Working from home may become a permanent part of our societies work culture. Many entrepreneurs have become accustomed to working from home for at least part of their work day. But now, workers of all types have experience the ups and downs of working from home due to the COVID-19 pandemic. But there is a difference between working from home and working from home well.
In order for your home to become a truly functional, long-term office replacement, you should put some thought into designing your work from home office setup. And here comes the fun part — it absolutely doesn’t have to look like a traditional office space. Let your imagination roam free and take a look at these tried-and-tested tips that can help you along the way.
First, you need to decide where your home office will be located. Obviously, a spare room would be ideal, but if you don’t have extra space think about using a guest room, laundry room, garden shed, or even a closet under the stairs. If none of those are an option, then choose a quiet corner away from TV, pets and children playing, and dedicate it to your work desk.
What’s more important than the space itself is the dedication of a space — once you define where your home office is, the rest of the house becomes a work-free zone. This is incredibly important to maintain some level of work-life balance.
When you first start working from home, it usually entails sitting at the dining room table or lounging on the couch. But very quickly you will become painfully aware of your back notifying you this will not do in the long run.
Consider investing in equipment that puts your body into an ideal position while working: a high enough table, ergonomic chair, monitor (or two) set up at eye level, etc. You can experiment with this before cashing out — try standing at your kitchen counter for a period of time or sitting on a Pilates ball. Your body will quickly let you know what works well.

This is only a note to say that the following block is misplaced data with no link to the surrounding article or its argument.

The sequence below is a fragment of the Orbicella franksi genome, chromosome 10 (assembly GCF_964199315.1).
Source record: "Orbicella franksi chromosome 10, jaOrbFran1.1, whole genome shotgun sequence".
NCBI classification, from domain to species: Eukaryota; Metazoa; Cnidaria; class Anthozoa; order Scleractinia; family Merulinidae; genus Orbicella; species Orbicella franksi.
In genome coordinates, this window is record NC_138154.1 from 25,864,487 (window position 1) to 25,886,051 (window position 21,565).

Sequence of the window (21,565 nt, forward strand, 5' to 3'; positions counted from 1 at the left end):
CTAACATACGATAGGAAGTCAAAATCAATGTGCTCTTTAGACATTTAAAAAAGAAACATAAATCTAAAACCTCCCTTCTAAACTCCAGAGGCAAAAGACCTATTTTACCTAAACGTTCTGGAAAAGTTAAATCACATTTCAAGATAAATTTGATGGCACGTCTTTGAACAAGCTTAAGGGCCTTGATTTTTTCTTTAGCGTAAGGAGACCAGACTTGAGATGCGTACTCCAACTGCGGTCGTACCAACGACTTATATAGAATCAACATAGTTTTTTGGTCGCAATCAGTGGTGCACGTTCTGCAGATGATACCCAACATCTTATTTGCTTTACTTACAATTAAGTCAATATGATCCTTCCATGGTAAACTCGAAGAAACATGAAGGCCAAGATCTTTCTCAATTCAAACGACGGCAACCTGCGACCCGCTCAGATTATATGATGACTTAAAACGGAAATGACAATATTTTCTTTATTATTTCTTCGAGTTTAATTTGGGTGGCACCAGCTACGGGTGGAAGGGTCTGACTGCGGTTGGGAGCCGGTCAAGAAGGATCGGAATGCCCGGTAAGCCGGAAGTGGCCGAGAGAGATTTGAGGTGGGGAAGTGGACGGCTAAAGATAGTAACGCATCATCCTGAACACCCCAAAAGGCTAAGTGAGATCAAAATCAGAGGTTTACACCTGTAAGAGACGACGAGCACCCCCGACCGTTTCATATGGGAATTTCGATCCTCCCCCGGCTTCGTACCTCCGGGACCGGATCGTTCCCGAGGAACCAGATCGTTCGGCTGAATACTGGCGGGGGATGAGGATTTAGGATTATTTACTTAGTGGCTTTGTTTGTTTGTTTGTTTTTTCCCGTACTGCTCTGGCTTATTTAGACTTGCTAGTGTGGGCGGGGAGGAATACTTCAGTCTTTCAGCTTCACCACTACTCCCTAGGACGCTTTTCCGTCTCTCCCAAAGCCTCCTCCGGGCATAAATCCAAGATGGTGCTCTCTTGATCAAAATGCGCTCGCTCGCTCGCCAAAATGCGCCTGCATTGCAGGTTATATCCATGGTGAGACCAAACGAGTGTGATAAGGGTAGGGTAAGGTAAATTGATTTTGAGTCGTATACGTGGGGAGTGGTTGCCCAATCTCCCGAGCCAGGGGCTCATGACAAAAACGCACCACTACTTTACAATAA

Proper lighting is a big factor in your work-from-home setup. Not only will it affect your energy levels (straining your eyes due to dimmed light will quickly make you tired), but exposure to sunlight can also alter your mood.
If possible, place your desk next to a window. If there isn’t much natural light in your WFH office, make sure that the light bulbs you use are bright enough in a warm, soothing tone. If the space you are working in is small and dark, a large mirror can give you a sense of spaciousness and brightness.
A good pair of noise-canceling headphones can be extremely helpful in tuning out barking dogs or chattering kids. However, sometimes silence can be just as distracting as loud noises. If you find it difficult to focus in dead silence, play some instrumental music or use Noisli for other kinds of background white noise.
Studies show that our productivity rises if we can enrich our working space with stimulating decorations. Use this to your advantage: decorate your home office with artwork or personal photos, your children’s drawings or birthday cards, memories from fun trips or meaningful souvenirs.
If you are into scents, think about incorporating some aromatherapy into your setup. There are thousands of choices out there, including candles, oils and burning incense. Some scents can give you an energy boost and sharpen your focus, such as peppermint, rosemary and citrus, while others like lavender can help you relax at the end of the working day.
Play With It
Working from home allows you not only to completely personalize your working space but also introduce some play into your day.
Choose a fun notebook or colorful post-its for to-do lists, get a coffee mug with a funny quote or even bring some toys in, such as a rubber ball to bounce off the wall. Puzzles can be a great trick to help you renew your focus.
However funny or weird it might look, don’t worry about it — the good thing about your work-from-home setup is that you don’t have to justify your choices to your manager or your coworkers. Just do what suits you best and enjoy your fun and productive working space.